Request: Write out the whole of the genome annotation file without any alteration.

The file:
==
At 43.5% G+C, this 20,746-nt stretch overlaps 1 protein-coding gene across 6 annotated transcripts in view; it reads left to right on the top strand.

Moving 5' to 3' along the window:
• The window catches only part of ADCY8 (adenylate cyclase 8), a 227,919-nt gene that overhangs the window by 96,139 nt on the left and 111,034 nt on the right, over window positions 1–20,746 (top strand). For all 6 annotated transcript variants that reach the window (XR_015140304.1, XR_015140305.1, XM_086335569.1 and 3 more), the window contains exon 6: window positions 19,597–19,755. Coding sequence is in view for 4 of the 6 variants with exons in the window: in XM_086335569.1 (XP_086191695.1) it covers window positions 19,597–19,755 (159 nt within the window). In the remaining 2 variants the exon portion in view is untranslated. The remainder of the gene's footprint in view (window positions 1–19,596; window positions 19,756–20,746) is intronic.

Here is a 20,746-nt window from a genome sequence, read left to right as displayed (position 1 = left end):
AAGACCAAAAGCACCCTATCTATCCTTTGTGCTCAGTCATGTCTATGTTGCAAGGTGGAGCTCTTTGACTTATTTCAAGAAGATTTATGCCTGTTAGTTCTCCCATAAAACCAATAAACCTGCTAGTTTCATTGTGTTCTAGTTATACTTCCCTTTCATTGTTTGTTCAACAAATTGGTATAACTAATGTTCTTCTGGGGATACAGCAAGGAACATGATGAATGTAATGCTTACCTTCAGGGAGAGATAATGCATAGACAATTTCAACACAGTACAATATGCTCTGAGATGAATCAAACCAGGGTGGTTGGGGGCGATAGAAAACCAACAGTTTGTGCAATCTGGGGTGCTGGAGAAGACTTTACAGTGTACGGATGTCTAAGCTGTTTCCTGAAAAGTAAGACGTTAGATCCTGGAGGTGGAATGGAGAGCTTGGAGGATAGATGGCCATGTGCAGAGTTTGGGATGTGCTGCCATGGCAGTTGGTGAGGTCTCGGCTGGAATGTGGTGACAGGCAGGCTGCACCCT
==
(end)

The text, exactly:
At 43.5% G+C, this 20,746-nt stretch overlaps 1 protein-coding gene across 6 annotated transcripts in view; it reads left to right on the top strand.

Moving 5' to 3' along the window:
• The window catches only part of ADCY8 (adenylate cyclase 8), a 227,919-nt gene that overhangs the window by 96,139 nt on the left and 111,034 nt on the right, over window positions 1–20,746 (top strand). For all 6 annotated transcript variants that reach the window (XR_015140304.1, XR_015140305.1, XM_086335569.1 and 3 more), the window contains exon 6: window positions 19,597–19,755. Coding sequence is in view for 4 of the 6 variants with exons in the window: in XM_086335569.1 (XP_086191695.1) it covers window positions 19,597–19,755 (159 nt within the window). In the remaining 2 variants the exon portion in view is untranslated. The remainder of the gene's footprint in view (window positions 1–19,596; window positions 19,756–20,746) is intronic.

Here is a 20,746-nt window from a genome sequence, read left to right as displayed (position 1 = left end):
AAGACCAAAAGCACCCTATCTATCCTTTGTGCTCAGTCATGTCTATGTTGCAAGGTGGAGCTCTTTGACTTATTTCAAGAAGATTTATGCCTGTTAGTTCTCCCATAAAACCAATAAACCTGCTAGTTTCATTGTGTTCTAGTTATACTTCCCTTTCATTGTTTGTTCAACAAATTGGTATAACTAATGTTCTTCTGGGGATACAGCAAGGAACATGATGAATGTAATGCTTACCTTCAGGGAGAGATAATGCATAGACAATTTCAACACAGTACAATATGCTCTGAGATGAATCAAACCAGGGTGGTTGGGGGCGATAGAAAACCAACAGTTTGTGCAATCTGGGGTGCTGGAGAAGACTTTACAGTGTACGGATGTCTAAGCTGTTTCCTGAAAAGTAAGACGTTAGATCCTGGAGGTGGAATGGAGAGCTTGGAGGATAGATGGCCATGTGCAGAGTTTGGGATGTGCTGCCATGGCAGTTGGTGAGGTCTCGGCTGGAATGTGGTGACAGGCAGGCTGCACCCT